anne — in food; pralīyate — becomes merged; martyam — the mortal body; annam — food; dhānāsu — within the grains; līyate — becomes merged; dhānāḥ — the grains; bhūmau — in the earth; pralīyante — become merged; bhūmiḥ — the earth; gandhe — within fragrance; pralīyate — becomes merged; apsu — in water; pralīyate — becomes merged; gandhaḥ — fragrance; āpaḥ — water; ca — and; sva-guṇe — within its own quality; rase — taste; līyate — becomes merged; jyotiṣi — within fire; rasaḥ — taste; jyotiḥ — fire; rūpe — within form; pralīyate — becomes merged; rūpam — form; vāyau — in air; saḥ — it; ca — and; sparśe — in touch; līyate — becomes merged; saḥ — it; api — also; ca — and; ambare — in ether; ambaram — ether; śabda — in sound; tat-mātre — its corresponding subtle sensation; indriyāṇi — the senses; sva-yoniṣu — in their sources, the demigods; yoniḥ — the demigods; vaikārike — in false ego in the mode of goodness; saumya — My dear Uddhava; līyate — become merged; manasi — in the mind; īśvare — which is the controller; śabdaḥ — sound; bhūta-ādim — in the original false ego; apyeti — becomes merged; bhūta-ādiḥ — false ego; mahati — in the total material nature; prabhuḥ — powerful; saḥ — that; līyate — becomes merged; mahān — the total material nature; sveṣu — in its own; guṇeṣu — three modes; guṇa-vat-tamaḥ — being the ultimate abode of these modes; te — they; avyakte — in the unmanifest form of nature; sampralīyante — become completely merged; tat — that; kāle — in time; līyate — become merged; avyaye — in the infallible; kālaḥ — time; māyā-maye — who is full of transcendental knowledge; jīve — in the Supreme Lord, who activates all living beings; jīvaḥ — that Lord; ātmani — in the Supreme Self; mayi — in Me; aje — the unborn; ātmā — the original Self; kevalaḥ — alone; ātma-sthaḥ — self-situated; vikalpa — by creation; apāya — and annihilation; lakṣaṇaḥ — characterized.
At the time of annihilation, the mortal body of the living being becomes merged into food. Food merges into the grains, and the grains merge back into the earth. The earth merges into its subtle sensation, fragrance. Fragrance merges into water, and water further merges into its own quality, taste. That taste merges into fire, which merges into form. Form merges into touch, and touch merges into ether. Ether finally merges into the sensation of sound. The senses all merge into their own origins, the presiding demigods, and they, O gentle Uddhava, merge into the controlling mind, which itself merges into false ego in the mode of goodness. Sound becomes one with false ego in the mode of ignorance, and all-powerful false ego, the first of all the physical elements, merges into the total nature. The total material nature, the primary repository of the three basic modes, dissolves into the modes. These modes of nature then merge into the unmanifest form of nature, and that unmanifest form merges into time. Time merges into the Supreme Lord, present in the form of the omniscient Mahā-puruṣa, the original activator of all living beings. That origin of all life merges into Me, the unborn Supreme Soul, who remains alone, established within Himself. It is from Him that all creation and annihilation are manifested.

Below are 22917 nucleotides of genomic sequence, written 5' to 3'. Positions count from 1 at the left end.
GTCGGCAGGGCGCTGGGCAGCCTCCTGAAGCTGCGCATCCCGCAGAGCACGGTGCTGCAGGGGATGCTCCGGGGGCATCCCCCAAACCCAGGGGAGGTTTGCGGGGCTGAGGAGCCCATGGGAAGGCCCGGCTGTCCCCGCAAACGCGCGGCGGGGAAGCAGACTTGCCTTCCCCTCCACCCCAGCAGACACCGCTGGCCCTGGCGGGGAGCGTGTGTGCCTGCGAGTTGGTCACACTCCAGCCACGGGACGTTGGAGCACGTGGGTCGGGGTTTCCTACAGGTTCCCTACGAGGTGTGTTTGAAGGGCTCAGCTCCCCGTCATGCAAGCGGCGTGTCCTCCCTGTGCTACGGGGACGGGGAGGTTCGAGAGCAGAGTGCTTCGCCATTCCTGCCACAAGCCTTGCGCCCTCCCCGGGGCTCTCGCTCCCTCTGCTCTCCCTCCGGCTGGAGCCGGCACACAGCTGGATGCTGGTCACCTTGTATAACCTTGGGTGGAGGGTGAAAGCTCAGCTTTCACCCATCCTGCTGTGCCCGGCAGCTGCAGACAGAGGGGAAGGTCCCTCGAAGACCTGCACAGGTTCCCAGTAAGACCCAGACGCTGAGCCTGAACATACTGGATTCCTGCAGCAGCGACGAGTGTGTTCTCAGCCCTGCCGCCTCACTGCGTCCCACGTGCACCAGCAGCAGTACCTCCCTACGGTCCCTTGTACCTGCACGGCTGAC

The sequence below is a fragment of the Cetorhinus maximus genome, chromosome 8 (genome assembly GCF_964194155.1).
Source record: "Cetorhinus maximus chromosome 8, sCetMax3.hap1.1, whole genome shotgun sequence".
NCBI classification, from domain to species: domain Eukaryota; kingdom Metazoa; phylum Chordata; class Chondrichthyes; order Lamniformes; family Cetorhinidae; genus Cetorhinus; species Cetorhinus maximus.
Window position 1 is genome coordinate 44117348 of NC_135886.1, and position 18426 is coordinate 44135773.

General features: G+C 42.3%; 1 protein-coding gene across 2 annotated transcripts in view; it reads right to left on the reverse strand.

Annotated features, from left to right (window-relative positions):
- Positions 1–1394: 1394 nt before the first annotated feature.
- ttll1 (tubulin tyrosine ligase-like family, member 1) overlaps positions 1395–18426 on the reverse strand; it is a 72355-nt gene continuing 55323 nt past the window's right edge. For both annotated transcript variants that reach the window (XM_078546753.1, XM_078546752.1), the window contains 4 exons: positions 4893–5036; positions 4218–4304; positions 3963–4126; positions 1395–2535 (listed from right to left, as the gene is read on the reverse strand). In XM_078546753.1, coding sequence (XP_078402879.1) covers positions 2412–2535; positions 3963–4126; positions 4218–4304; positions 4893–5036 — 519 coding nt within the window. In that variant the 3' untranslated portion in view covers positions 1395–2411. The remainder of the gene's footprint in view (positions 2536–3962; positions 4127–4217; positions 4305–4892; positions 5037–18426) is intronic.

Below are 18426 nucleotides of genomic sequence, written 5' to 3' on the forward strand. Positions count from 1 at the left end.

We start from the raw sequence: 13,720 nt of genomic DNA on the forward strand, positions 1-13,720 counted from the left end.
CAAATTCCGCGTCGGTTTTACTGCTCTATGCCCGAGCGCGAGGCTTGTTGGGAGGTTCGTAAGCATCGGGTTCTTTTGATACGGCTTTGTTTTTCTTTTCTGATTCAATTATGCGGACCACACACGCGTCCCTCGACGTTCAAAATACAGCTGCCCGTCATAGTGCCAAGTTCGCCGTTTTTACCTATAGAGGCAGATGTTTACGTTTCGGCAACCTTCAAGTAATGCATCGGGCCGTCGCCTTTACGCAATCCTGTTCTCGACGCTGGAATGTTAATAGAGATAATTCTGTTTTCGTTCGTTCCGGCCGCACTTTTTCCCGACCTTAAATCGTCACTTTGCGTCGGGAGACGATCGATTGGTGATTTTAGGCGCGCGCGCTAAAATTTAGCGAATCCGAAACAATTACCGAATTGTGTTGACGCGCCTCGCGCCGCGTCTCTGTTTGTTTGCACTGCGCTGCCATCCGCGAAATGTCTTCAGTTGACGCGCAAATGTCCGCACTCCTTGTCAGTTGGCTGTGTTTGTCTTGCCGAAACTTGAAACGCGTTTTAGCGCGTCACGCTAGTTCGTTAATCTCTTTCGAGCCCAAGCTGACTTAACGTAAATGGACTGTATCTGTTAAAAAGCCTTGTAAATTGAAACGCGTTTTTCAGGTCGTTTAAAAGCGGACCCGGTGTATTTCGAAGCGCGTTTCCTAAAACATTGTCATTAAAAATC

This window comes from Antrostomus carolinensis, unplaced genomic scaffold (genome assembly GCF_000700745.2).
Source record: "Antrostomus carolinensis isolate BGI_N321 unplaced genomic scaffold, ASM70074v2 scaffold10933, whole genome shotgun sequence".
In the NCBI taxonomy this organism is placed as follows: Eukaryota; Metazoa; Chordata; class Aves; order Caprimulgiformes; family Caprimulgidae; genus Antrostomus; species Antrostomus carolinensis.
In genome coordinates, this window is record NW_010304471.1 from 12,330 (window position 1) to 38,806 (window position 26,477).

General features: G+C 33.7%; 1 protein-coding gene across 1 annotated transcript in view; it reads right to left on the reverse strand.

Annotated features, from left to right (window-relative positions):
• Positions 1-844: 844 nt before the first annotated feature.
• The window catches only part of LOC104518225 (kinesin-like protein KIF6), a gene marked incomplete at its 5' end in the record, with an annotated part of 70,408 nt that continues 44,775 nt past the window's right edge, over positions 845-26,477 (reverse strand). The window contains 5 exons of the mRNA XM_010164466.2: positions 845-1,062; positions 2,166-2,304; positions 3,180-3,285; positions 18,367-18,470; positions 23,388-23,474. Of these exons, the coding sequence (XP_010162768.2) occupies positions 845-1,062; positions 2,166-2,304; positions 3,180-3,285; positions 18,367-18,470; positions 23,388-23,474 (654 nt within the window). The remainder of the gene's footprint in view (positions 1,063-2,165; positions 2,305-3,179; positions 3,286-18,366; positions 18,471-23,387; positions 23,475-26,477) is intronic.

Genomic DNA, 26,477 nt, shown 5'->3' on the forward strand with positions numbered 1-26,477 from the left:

kathaṁ vaikalpiko bhramaḥ
manaso hṛdi tiṣṭheta
evam — in this way; anvīkṣamāṇasya — of one who is carefully examining; katham — how; vaikalpikaḥ — based on duality; bhramaḥ — illusion; manasaḥ — of his mind; hṛdi — in the heart; tiṣṭheta — can remain; vyomni — in the sky; iva — just as; arka — of the sun; udaye — upon the rising; tamaḥ — darkness.
Just as the rising sun removes the darkness of the sky, similarly, this scientific knowledge of cosmic annihilation removes all illusory duality from the mind of a serious student. Even if illusion somehow enters his heart, it cannot remain there.
eṣa sāṅkhya-vidhiḥ proktaḥ
eṣaḥ — this; sāṅkhya-vidhiḥ — method of Sāṅkhya (analytic philosophy); proktaḥ — spoken; saṁśaya — of doubts; granthi — the bondage; bhedanaḥ — which breaks; pratiloma-anulomābhyām — in both direct and reverse order; para — the situation of the spiritual world; avara — and the inferior situation of the material world; dṛśā — by Him who sees perfectly; mayā — by Me.
Thus I, the perfect seer of everything material and spiritual, have spoken this knowledge of Sāṅkhya, which destroys the illusion of doubt by scientific analysis of creation and annihilation.